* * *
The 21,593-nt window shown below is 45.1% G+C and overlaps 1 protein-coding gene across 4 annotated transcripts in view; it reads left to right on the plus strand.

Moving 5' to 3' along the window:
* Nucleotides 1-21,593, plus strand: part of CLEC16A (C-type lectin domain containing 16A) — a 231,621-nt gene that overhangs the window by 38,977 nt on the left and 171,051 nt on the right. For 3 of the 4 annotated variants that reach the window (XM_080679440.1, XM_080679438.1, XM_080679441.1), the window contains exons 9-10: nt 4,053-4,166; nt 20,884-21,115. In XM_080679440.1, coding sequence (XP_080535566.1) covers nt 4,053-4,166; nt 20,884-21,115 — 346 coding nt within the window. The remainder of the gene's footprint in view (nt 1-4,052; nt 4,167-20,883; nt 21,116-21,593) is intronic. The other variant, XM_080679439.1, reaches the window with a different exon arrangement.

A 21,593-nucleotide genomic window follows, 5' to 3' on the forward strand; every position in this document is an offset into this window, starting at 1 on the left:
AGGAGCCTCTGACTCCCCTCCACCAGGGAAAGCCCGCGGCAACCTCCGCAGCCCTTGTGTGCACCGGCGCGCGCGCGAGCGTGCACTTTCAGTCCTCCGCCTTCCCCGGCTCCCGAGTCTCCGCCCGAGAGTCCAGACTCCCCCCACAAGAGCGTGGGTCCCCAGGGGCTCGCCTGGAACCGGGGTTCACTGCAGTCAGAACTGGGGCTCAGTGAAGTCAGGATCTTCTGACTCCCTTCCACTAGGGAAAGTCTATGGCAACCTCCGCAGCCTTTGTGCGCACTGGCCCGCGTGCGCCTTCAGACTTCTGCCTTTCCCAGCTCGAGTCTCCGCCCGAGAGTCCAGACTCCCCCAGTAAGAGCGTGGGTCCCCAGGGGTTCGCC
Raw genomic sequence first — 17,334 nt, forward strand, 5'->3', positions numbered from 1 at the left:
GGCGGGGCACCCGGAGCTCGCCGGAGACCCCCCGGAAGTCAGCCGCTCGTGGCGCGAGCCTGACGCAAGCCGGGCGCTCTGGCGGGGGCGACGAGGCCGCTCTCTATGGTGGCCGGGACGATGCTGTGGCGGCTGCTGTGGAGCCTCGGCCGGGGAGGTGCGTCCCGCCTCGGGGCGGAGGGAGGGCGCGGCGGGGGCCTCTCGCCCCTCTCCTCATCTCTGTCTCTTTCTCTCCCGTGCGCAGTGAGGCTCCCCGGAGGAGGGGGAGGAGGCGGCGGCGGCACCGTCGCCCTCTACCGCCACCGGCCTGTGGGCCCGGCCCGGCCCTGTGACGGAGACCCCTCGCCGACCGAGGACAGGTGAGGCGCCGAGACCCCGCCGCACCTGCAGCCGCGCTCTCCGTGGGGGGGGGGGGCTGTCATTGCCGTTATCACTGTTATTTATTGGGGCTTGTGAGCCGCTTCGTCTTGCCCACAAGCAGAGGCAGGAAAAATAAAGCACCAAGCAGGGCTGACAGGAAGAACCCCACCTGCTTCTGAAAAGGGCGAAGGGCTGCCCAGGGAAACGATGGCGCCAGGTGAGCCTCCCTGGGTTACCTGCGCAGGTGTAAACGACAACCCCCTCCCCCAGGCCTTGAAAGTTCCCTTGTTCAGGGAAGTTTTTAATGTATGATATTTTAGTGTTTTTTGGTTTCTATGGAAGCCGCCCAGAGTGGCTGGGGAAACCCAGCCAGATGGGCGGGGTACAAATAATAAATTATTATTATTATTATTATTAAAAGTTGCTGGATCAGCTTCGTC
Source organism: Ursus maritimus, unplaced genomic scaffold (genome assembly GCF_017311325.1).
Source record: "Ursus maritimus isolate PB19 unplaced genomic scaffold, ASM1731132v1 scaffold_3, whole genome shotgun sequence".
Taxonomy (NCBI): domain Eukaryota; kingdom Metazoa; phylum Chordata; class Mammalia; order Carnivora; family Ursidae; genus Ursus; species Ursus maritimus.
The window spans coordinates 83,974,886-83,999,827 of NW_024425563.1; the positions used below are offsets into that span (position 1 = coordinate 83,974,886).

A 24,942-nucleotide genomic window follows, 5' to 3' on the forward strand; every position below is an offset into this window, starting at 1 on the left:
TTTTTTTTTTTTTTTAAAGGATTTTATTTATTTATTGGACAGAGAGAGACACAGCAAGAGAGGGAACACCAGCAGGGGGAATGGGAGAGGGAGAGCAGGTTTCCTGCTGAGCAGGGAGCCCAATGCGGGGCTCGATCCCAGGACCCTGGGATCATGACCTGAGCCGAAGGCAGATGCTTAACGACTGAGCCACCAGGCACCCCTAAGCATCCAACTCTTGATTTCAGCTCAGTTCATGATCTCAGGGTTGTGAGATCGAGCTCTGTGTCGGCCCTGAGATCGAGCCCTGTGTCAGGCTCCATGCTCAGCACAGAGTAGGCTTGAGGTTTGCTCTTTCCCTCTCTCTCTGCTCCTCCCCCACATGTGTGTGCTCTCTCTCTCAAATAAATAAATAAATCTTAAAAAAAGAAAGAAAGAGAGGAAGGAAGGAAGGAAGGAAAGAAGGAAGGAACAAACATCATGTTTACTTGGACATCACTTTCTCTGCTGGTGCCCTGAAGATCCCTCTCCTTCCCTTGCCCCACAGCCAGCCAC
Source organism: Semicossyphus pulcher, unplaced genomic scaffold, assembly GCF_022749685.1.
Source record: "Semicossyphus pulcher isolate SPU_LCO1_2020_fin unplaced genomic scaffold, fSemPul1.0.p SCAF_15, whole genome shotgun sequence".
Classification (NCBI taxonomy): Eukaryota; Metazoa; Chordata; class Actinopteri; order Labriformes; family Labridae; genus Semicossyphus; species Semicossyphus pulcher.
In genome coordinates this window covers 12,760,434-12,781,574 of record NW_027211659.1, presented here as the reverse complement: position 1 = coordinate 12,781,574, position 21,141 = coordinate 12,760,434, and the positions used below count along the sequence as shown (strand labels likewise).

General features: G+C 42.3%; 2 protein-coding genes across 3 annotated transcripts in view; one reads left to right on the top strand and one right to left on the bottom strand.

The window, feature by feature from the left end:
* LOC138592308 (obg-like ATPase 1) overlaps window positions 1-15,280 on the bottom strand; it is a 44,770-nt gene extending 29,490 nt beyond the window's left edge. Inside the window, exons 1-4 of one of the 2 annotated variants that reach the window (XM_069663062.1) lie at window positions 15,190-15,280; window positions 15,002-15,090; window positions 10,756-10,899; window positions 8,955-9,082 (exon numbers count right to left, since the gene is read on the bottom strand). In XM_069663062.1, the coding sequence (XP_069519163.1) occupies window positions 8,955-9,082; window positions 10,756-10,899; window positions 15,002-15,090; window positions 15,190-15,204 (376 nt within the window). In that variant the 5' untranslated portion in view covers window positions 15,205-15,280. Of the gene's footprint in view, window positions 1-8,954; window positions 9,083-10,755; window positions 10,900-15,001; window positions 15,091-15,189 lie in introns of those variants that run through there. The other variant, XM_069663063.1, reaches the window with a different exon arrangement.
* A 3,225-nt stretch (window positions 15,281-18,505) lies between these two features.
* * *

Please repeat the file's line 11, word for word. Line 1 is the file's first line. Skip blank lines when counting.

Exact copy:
The window spans coordinates 83,974,886-83,999,827 of NW_024425563.1; the positions used below are offsets into that span (position 1 = coordinate 83,974,886).